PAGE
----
Roast A Turkey

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What You Will Need:

A turkey (fresh or frozen)
A shallow roasting pan (2 to 2.5 inches or 5 to 6 centimeters deep)
A meat thermometer (oven safe or instant read)
An oven that the turkey will fit into
A baster or basting brush

Some metal or wooden skewers

Some butter, margarine, or vegetable oil
Salt and pepper
Some aluminum foil
Cotton string

Optional

A flat rack that fits inside the roasting pan
Stuffing
Sage, bay leaves, or rosemary
A few carrots
Some onions
A few sticks of celery
Flour or cornstarch
wine, sherry, or milk

20 minutes to prepare a turkey. Approximately 18 minutes of roasting for each pound (.45 kilograms).

It's important to mix your stuffing shortly before you put it in the turkey.

Some experts claim that basting a turkey is ineffective. They say that the liquid barely penetrates beneath the skin. Nonetheless, hundreds of moms and chefs still swear by the process. If you are especially worried about having a dry turkey, you may want to baste it to put your mind at ease. That way, if anyone asks whether or not you basted, you can say yes.

The safest way to deal with leftover turkey, and to avoid any possible bacterial contamination, is to remove meat from the bones within two hours after the turkey is done roasting. Eat the turkey and stuffing within three days after roasting. If you store leftovers in the freezer, store the meat and stuffing separately. The stuffing will retain its optimum taste for one month, and the turkey will retain its best flavor for two months.

Roast a Turkey

So you're hosting a holiday meal, and you want to roast a turkey. But how do you even prepare one? You're worried it'll wind up dry, undercooked, or--heaven forbid--still frozen! Have no fear, we'll walk you through the steps that will make your dinner a success.

You can usually find a turkey at any grocery store, especially during holiday seasons, and they come either frozen or fresh. Some turkeys are labeled as "free range." This means they were allowed to freely roam on a turkey farm while they were alive, and didn't ingest antibiotics or hormones.

If you choose a frozen turkey, take into consideration how long it needs to thaw before roasting. Plan on two to three days for the turkey to properly thaw. How long it takes will depend on its size. Defrosting in the refrigerator is the safest way to handle poultry.

You'll also have to decide how big a turkey to get. Plan on 3/4 to 1 pound of turkey per diner. (If you want leftovers, don't forget to add a couple of hypothetical diners to the equation.)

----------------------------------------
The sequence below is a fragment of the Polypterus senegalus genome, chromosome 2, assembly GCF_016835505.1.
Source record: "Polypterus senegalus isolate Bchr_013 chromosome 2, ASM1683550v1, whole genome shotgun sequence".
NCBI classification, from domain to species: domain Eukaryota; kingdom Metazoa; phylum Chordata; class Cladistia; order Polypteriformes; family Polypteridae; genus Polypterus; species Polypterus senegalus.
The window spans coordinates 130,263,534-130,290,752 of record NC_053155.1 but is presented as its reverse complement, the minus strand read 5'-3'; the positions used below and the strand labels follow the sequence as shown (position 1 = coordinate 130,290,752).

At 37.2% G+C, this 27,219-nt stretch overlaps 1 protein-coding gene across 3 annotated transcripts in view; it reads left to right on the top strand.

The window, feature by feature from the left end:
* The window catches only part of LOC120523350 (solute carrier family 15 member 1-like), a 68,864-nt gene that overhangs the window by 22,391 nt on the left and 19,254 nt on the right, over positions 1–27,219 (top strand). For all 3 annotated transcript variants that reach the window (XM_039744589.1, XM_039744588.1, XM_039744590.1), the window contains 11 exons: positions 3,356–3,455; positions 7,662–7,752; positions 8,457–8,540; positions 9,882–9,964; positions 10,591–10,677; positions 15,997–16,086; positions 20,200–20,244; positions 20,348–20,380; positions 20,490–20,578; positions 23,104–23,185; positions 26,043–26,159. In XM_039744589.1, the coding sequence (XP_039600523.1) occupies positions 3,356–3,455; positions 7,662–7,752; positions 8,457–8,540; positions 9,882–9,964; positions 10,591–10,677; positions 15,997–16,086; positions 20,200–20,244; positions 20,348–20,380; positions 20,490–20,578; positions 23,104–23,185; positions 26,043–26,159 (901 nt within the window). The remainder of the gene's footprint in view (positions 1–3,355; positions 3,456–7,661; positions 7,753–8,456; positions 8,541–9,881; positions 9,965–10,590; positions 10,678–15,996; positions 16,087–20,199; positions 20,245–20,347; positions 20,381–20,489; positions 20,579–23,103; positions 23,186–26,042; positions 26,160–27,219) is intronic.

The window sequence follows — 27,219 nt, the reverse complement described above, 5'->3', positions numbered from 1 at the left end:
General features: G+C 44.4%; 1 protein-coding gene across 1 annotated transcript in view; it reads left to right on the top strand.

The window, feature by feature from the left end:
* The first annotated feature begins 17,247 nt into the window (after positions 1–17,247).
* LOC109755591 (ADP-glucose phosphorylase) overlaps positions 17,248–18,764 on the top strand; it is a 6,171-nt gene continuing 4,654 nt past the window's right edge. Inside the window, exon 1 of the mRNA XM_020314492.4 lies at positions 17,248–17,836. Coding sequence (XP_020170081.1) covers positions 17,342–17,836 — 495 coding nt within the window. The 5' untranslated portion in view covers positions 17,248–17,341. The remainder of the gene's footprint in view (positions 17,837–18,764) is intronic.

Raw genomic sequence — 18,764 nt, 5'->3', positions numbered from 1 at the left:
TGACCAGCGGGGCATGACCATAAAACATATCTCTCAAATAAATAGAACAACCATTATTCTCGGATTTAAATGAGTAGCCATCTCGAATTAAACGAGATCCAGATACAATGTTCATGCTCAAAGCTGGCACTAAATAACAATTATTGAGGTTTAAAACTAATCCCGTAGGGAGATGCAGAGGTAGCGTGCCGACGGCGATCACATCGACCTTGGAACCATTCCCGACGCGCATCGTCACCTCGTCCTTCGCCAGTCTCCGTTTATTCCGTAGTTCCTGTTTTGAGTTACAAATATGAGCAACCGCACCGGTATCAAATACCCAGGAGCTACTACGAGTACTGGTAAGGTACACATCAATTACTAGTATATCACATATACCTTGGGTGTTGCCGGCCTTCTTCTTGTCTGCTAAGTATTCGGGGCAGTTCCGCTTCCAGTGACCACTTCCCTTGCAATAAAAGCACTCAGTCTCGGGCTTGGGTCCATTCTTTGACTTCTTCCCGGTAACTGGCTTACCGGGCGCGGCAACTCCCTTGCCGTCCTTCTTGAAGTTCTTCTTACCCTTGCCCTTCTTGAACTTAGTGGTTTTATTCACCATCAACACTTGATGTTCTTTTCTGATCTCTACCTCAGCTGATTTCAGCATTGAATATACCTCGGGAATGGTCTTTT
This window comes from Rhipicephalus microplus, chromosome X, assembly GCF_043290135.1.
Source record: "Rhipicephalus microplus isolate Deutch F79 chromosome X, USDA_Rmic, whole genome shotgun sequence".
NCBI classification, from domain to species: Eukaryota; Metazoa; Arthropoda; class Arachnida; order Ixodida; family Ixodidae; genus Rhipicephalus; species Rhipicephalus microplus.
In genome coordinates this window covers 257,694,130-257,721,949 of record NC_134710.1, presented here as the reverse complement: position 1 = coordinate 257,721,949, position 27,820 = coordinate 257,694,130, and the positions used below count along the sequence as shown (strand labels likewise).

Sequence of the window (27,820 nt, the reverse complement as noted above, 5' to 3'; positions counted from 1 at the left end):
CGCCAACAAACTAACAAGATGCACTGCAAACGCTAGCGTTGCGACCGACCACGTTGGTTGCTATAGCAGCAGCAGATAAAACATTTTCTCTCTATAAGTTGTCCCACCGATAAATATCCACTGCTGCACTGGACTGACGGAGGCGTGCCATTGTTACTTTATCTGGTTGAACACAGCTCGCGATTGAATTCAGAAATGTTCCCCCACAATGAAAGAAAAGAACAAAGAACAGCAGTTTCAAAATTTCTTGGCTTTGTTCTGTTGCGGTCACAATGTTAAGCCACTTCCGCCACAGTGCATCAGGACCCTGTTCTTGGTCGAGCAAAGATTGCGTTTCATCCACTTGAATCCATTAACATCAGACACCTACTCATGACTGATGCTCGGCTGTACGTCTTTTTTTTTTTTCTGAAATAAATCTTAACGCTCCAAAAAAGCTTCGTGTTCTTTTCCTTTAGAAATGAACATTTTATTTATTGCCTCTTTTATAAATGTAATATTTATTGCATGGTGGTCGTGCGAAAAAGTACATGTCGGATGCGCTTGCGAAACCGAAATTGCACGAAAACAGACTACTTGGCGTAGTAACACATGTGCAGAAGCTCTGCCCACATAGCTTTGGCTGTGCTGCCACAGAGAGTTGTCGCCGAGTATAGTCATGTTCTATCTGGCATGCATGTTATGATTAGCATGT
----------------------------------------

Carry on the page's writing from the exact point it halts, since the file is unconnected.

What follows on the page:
Prepare the oven and the turkey

Turkey Diagram Image

Before you start anything, preheat the oven to 325°F (163°C). A preheated oven will ensure even roasting and will help to seal in the turkey's natural juices.

Take your fresh or thawed turkey, and remove the wrapping from it. Next, remove the giblets and neck from the turkey's main cavity. (If you like, the giblets can be used in the gravy, or both can be used in making turkey soup later.) Clear off any extra fat in the skin. The turkey may be fairly juicy; if it is, pat it dry with paper towels.

If you're stuffing your turkey with dressing, now is the time. Stuff it into the main cavity, but don't pack it in too tightly, as it won't cook all the way through if you do. You can always put additional stuffing in the neck cavity if you want more stuffing in the turkey. It's also possible to bake stuffing on the side, in a separate dish. Some experts recommend this instead of stuffing the turkey, as the turkey roasts faster and it reduces health concerns about the stuffing or turkey being properly cooked.

If you're not using stuffing, you can put about 1.5 teaspoons of aromatic herbs such as bay leaves, rosemary, or sage in the turkey's cavities at this time. You can also add aromatic vegetables such as carrots, celery, and onions. Herbs and vegetables will improve the meat's flavoring. Make sure you clean the vegetables and remove any skin before placing them in the turkey. You might also want to cut them down into sizes that stuff more easily.

Truss the turkey

Whether or not you've put in stuffing, herbs, or vegetables, you'll want to keep the turkey juicy by closing up the cavities before roasting. Use metal or wooden skewers to fasten the loose flap of skin over the neck cavity. Tie the legs together in front of the opening of the body cavity to close it. (This can also be done with skewers.) When you do this, make sure your string is made of cotton. An acrylic or plastic string would melt during roasting.

Turkey Truss Guide Image

Rub the turkey's skin with a generous amount of butter, margarine, or vegetable oil to create a crisp, brown skin while roasting. Lightly salt and pepper the outside of the turkey.

Set the turkey, breast side up, in a shallow roasting pan, or onto a shallow rack set in the roasting pan. The rack will let air circulate, creating a nice brown color all around the turkey, and also promote even roasting. Tuck the tips of the wings under the turkey, so you have a neat, compact turkey that will keep its juices in.

Roast a Turkey Part 2 .

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